Paris Peace Talks and the Release of POWs
Paris Peace Talks:
In 1967, with American troop strength in Vietnam reaching 500,000, protest against U.S. participation in the Vietnam War had grown stronger as growing numbers of Americans questioned whether the U.S. war effort could succeed or was morally justifiable. They took their protests to the streets in peace marches, demonstrations, and acts of civil disobedience. Despite the country's polarization, the balance of American public opinion was beginning to sway toward "de-escalation" of the war.
This was the backdrop as the United States and Hanoi agreed to enter into preliminary peace talks in Paris in 1968. However, almost as soon as the talks were started, they stalled. When President Lyndon Johnson turned over the presidency to Richard Nixon eight months into the talks, the only thing the two sides had agreed on was the shape of the conference table.
Despite candidate Nixon's promise of "peace with honor," the deadlock would continue for three-and-one-half years of public and secret meetings in Paris. Two key issues had locked both parties. Washington wanted all northern troops out of South Vietnam; Hanoi refused any provisional South Vietnamese government that involved its leader, Nguyen Van Thieu. In June 1969 the first troop withdrawals were made by the U.S., as part of its "Vietnamization" plan, whereby the South Vietnamese would gradually assume complete military responsibilities in the war while continuing to be supplied by U.S. arms.
In February 1970, national security advisor Henry Kissinger began secret one-on-one meetings with North Vietnamese negotiator Le Duc Tho outside Paris while the formal peace process continued in the city. Still, little progress would be made until the summer of 1972. By then, Nixon was pursuing détente with both China and the Soviet Union and was eager to put Vietnam behind him before the next election. Both sides wanted peace. Hanoi feared political isolation if the U.S. had a rapprochement with China and the Soviet Union. They also knew that peace would end the fearsome U.S. bombing and might finally mean the complete withdrawal of the military giant. Nixon wanted to move to other foreign policy initiatives.
Kissinger assured the North that their troops would be able to remain in the South after the cease-fire. Kissinger also backed down on the U.S. support of the Thieu regime by agreeing to an electoral commission made up of neutralists, Viet Cong and members of the Saigon government that would oversee the political settlement in the South. In return, the North withdrew its condition of Thieu's removal, and agreed the future flow of Vietnamese troops to the South would stop.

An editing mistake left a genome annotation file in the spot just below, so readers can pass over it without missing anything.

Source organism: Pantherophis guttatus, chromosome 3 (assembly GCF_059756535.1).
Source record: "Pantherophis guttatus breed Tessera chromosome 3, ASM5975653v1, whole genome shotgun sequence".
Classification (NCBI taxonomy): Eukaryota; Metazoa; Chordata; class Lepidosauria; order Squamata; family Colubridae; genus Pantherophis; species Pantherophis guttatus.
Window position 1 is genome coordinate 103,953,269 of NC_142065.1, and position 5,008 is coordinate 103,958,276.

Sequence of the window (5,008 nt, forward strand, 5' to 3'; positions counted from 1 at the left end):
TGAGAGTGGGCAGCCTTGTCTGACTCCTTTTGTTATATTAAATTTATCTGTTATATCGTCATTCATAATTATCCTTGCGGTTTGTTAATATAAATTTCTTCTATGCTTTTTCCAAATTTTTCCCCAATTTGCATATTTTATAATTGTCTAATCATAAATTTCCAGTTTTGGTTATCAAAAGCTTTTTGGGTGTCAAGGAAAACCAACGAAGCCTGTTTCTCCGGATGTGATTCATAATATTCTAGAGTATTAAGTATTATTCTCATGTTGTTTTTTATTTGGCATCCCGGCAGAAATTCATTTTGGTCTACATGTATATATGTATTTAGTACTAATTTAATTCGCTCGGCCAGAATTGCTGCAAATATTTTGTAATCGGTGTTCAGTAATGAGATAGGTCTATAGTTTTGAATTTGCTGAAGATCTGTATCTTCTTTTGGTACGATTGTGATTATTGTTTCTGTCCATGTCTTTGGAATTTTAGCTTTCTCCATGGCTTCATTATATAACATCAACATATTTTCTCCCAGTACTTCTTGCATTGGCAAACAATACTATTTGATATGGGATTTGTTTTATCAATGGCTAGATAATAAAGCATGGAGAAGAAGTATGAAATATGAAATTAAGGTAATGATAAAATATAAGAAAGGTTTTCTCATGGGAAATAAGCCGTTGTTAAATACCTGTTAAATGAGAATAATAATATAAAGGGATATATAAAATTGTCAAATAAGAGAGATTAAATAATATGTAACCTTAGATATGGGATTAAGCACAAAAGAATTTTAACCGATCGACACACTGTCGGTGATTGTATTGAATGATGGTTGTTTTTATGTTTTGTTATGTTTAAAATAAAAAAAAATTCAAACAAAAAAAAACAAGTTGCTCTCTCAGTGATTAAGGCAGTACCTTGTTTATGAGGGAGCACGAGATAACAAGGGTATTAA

By October 1972, a tentative cease-fire agreement was reached. The accord called for the simultaneous withdrawal of U.S. troops and freedom for American POWs, to be followed by a political settlement of South Vietnam's future. Washington would extend postwar economic assistance to help Vietnam rebuild its destroyed infrastructure. On October 22, Nixon suspended all bombing north of the twentieth parallel and four days later Kissinger proclaimed that "peace was at hand."
The celebration was premature. Thieu, who had not been consulted during the secret negotiations, demanded changes that infuriated Hanoi, and talks broke off on December 13. Nixon, caught between a stubborn ally and a tough enemy, took action. He promised Thieu $1 billion in military equipment that would give South Vietnam the fourth largest air force in the world and assured Thieu that the United States would re-enter the war if North Vietnam did not abide by the peace. They were promises that Thieu had no reason to doubt; Nixon had just won a landslide election and the Watergate affair was nearly invisible on the political landscape.
As for the stick, Nixon resolved to punish the North. During 12 days of the most concentrated bombing in world history, called the Christmas bombing, American planes flew nearly 2,000 sorties and dropped 35,000 tons of bombs against transportation terminals, rail yards, warehouses, barracks, oil tanks, factories, airfields and power plants in the North. In two short weeks, 25 percent of North Vietnam's oil reserves and 80 percent of its electrical capacity were destroyed. The U.S. lost 26 aircraft and 93 air force men.